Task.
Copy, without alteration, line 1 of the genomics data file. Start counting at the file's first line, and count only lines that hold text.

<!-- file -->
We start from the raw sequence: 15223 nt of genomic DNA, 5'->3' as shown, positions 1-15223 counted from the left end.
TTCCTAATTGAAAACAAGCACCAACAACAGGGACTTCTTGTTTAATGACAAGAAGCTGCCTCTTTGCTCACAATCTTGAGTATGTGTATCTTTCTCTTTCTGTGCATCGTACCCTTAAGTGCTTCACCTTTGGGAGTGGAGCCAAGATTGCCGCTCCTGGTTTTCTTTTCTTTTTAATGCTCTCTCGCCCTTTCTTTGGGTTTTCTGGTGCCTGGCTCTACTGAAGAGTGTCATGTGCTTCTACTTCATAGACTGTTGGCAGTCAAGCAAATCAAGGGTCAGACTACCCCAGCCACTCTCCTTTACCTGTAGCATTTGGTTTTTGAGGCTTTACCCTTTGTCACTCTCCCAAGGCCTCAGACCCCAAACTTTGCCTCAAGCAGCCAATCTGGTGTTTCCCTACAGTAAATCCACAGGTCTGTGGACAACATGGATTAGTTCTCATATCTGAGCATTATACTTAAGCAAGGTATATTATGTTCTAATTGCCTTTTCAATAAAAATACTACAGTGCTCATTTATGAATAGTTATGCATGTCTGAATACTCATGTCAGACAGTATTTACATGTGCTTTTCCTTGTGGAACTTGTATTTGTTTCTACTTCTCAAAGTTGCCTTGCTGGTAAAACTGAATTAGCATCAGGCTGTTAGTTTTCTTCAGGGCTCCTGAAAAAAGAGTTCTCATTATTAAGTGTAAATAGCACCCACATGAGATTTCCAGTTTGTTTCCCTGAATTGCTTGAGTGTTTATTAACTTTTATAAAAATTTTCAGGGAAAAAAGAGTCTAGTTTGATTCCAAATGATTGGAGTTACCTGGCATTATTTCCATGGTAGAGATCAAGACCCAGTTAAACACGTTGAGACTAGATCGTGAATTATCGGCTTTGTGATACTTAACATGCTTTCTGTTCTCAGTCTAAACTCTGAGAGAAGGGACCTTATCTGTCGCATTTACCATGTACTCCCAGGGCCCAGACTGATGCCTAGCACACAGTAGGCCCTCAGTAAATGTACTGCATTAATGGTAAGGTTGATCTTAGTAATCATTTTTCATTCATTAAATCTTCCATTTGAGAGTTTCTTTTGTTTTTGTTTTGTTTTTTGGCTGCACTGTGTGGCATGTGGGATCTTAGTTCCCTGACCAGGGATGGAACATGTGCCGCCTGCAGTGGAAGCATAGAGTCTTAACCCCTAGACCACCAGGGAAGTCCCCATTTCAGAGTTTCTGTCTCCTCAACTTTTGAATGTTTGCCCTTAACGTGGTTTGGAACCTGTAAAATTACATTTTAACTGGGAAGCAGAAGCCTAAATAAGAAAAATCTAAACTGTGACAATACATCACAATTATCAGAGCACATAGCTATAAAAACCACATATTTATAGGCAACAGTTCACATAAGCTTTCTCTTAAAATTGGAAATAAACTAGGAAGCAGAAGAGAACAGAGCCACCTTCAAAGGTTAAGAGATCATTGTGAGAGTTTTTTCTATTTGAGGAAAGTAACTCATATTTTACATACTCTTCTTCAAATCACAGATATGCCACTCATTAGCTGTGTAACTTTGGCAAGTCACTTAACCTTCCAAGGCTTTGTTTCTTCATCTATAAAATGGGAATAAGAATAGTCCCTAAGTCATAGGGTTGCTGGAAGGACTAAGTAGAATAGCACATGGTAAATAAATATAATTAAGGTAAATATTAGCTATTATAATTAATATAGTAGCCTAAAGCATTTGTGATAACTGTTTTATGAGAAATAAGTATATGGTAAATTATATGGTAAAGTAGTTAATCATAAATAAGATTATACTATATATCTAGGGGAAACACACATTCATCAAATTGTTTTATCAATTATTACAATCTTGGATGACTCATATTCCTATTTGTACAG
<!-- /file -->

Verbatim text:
We start from the raw sequence: 15223 nt of genomic DNA, 5'->3' as shown, positions 1-15223 counted from the left end.